Our programmes prepare our graduates for the real world of the television industry, marketing, academia, publishing, plus many more industries. They go on to work for companies and organisations such as China Development Research Foundation, Elsevier Ltd, Image Line Communication, Institute of Psychiatry, Metropolitan Police Service, Oxfam and X-Pert Med GmbH.

Find out how to apply here http://www.lboro.ac.uk/study/postgraduate/programmes/departments/social-sciences/global-medial-cultural-industries/

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This programme offers a comprehensive understanding of current developments in digital media and their wider social significance. Read more
This programme offers a comprehensive understanding of current developments in digital media and their wider social significance. Smartphones; social networking, blogging and tweeting; online shopping; communication by email; and the delivery of news, film, music and e-books over the Internet: these are just some of the most striking ways in which the digital is penetrating and transforming contemporary society.

The programme is delivered by a diverse interdisciplinary team with a strong profile in, for example, digital culture, media, sociology, anthropology and communication studies.

Core study areas include media and cultural industries, digital futures, media and cultural work, textual analysis research techniques, production and reception analysis and a dissertation.

Optional study areas include politics of representation, media and modernity, communication and citizenship, sex industries, global communications, media, nations, and nationalisms, digital cultures, digital economies, cultural memory and the heritage industries, and marketing politics.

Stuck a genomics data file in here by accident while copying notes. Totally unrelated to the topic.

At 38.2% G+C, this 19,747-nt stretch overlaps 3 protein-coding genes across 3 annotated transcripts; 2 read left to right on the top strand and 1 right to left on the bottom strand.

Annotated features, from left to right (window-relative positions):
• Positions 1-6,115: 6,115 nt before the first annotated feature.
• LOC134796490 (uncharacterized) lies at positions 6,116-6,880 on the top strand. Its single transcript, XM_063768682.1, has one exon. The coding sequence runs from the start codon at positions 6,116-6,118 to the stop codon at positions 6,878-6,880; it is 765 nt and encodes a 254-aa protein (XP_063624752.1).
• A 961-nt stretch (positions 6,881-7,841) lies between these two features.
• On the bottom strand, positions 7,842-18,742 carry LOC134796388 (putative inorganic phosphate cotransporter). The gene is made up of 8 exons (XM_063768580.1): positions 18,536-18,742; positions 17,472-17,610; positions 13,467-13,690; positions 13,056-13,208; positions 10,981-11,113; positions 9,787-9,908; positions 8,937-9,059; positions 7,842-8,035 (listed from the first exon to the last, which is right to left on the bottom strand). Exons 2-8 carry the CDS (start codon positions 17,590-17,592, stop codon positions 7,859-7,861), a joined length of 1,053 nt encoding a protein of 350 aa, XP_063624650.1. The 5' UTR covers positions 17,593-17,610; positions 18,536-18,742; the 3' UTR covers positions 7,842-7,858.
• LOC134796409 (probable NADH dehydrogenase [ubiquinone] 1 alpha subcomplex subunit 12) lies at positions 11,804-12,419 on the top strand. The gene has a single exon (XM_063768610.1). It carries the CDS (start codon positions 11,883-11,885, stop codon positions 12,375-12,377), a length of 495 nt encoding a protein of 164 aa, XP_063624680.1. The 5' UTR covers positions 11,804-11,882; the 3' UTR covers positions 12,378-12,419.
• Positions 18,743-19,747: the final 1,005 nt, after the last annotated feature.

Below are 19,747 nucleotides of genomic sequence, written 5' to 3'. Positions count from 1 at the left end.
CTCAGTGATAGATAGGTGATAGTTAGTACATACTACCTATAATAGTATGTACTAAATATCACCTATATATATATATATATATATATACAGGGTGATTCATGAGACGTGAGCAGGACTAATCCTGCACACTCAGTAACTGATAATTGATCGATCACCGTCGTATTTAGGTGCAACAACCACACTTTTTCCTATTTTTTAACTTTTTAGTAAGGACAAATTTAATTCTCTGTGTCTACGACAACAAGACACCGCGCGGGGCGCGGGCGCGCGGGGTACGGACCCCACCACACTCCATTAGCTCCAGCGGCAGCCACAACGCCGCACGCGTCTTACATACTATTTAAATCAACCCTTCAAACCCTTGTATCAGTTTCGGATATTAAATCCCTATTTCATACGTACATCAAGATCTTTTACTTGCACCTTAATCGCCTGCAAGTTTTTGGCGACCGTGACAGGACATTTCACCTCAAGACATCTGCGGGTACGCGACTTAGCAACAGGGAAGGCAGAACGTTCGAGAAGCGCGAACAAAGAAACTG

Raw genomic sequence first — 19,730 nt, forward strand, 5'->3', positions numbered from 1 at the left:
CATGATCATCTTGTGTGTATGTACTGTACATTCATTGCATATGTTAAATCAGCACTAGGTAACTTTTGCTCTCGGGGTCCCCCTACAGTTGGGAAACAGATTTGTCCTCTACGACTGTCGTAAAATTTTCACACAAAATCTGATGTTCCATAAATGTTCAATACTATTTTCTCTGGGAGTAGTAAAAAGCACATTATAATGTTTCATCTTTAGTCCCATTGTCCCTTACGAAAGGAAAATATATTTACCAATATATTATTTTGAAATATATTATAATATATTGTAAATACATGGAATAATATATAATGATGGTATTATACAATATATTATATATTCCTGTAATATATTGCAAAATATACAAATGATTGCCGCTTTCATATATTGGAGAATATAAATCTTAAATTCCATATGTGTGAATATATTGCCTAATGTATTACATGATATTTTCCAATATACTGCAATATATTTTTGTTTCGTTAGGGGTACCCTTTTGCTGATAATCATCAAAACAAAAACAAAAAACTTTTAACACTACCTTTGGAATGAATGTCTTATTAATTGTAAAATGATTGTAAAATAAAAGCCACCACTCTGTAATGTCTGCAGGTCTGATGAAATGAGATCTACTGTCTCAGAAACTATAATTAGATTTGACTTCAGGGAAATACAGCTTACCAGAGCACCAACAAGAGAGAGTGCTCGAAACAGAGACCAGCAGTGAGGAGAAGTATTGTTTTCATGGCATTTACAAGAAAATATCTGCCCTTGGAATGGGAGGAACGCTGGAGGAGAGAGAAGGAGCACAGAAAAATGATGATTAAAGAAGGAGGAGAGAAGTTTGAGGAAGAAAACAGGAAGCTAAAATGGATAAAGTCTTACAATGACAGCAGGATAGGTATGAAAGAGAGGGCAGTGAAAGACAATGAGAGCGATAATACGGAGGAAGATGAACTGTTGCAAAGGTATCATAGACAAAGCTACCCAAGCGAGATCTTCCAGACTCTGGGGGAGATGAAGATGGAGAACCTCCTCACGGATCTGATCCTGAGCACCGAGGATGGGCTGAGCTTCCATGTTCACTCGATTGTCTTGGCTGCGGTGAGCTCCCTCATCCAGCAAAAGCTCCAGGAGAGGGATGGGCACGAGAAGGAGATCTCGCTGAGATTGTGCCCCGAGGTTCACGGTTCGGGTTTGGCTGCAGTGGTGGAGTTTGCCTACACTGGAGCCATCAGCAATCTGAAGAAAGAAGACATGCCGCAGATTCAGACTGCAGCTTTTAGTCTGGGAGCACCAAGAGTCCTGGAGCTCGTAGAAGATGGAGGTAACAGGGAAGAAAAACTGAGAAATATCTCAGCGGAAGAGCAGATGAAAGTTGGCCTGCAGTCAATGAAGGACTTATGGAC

See the website http://www.lboro.ac.uk/study/postgraduate/programmes/departments/social-sciences/digital-media-society/

Programme modules

Compulsory Modules:
- Digital Cultures
- Digital Futures: explorations in new media
- Production and Reception Analysis
- Digital Economies
- Digital Methodologies
- Dissertation

Optional Modules:
A selection of the following options will be available:
- Media and Modernity
- Media and Cultural Industries
- The Politics of Representation
- Popular Music and Modern Times
- Citizenship and Communications
- Media, Nations and Nationalisms
- Global Communications
- Media and Cultural Work
- Tourism, Culture and Society
- Sex Industries
- Cultural Memory and the Heritage Industries
- Marketing Politics

Assessment

Coursework plus a dissertation of 10,000 words on an agreed topic.

Careers and further study

The degree is designed to develop specialist understanding of contemporary developments in digital media and culture. This will be relevant to anyone pursuing a professional career in this rapidly growing sector and to those with an interest in these significant social changes. Students will also acquire research skills which will be of value in both media-related and academic careers.

Why choose social sciences at Loughborough?

The Department of Social Sciences has long been recognised as an international centre of academic excellence and for its cutting-edge interdisciplinary work.

This recognition of excellence has been a major factor in enabling the Department to recruit a lively community of postgraduate students that currently numbers around 100.

In the Department of Social Sciences we offer a rich variety of taught postgraduate masters. The courses are delivered by an internationally renowned interdisciplinary team, through the use of contemporary case studies and research-informed applied teaching and learning.